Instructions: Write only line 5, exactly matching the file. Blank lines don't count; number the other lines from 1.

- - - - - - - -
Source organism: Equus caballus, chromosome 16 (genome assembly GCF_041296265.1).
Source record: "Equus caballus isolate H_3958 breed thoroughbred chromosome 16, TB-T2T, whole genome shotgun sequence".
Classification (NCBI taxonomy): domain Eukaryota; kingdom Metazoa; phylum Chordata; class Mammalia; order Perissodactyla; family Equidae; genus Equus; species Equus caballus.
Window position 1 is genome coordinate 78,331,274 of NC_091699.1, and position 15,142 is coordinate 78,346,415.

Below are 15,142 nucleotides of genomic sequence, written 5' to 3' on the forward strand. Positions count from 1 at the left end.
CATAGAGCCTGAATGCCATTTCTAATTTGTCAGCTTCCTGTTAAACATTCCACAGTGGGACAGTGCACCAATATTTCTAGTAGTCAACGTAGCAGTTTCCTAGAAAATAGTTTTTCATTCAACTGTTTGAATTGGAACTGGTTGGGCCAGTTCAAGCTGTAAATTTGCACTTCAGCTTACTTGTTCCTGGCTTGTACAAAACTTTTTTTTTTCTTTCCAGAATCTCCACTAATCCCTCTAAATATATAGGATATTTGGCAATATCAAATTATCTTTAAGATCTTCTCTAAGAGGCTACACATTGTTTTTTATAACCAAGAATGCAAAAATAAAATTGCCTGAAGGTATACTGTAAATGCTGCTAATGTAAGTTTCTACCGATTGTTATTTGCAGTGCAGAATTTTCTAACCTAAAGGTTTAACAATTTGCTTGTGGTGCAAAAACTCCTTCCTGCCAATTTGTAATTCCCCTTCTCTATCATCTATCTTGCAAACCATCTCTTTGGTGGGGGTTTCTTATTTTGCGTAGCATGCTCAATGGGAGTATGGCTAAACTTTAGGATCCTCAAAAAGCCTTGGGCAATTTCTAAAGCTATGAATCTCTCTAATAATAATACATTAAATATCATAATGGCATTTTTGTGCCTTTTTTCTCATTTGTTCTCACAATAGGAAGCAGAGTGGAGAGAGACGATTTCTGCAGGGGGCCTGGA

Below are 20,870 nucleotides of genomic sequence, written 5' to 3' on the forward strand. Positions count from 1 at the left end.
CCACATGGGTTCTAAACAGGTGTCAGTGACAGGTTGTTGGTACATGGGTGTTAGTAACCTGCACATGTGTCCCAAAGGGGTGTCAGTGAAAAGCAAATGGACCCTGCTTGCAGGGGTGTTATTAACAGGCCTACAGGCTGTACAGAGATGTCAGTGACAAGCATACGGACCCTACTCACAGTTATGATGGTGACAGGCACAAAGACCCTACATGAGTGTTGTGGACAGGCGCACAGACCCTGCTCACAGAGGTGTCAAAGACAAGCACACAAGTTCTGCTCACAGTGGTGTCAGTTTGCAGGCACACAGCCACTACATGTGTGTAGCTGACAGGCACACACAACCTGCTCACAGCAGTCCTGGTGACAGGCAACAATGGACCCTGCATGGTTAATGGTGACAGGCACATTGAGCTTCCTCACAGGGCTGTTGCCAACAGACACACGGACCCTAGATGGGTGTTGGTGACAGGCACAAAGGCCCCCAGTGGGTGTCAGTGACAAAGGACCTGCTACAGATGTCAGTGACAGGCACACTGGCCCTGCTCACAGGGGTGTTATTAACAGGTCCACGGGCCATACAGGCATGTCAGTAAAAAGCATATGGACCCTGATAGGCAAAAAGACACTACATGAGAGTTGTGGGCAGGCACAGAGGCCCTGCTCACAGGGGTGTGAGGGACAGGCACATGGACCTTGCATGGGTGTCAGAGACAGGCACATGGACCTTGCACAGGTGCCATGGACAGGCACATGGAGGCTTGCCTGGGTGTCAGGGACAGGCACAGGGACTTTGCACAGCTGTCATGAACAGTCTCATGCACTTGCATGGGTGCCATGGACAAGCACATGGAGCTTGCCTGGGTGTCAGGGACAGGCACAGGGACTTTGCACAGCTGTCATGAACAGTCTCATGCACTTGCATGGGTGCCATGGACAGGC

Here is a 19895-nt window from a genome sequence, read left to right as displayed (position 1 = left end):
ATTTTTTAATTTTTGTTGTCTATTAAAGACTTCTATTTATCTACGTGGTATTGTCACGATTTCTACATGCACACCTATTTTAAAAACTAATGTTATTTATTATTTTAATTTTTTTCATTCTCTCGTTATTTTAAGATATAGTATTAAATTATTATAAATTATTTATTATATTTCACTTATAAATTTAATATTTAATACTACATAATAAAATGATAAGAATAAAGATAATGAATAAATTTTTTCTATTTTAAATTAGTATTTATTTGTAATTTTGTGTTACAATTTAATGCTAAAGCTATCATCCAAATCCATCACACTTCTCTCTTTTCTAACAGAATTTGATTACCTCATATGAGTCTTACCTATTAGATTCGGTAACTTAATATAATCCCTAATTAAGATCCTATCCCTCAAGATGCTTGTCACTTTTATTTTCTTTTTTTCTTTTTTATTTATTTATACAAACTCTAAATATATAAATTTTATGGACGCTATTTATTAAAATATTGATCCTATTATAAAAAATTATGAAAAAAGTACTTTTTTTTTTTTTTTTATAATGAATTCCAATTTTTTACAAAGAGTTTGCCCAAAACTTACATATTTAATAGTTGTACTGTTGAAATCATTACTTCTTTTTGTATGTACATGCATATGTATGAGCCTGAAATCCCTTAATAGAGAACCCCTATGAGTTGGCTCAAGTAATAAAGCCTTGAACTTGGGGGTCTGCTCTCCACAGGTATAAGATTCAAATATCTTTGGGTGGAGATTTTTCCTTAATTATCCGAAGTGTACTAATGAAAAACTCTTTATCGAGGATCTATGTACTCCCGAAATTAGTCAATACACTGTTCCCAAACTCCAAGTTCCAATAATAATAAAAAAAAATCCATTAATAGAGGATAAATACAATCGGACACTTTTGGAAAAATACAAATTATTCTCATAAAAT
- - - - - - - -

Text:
Below are 15,142 nucleotides of genomic sequence, written 5' to 3' on the forward strand. Positions count from 1 at the left end.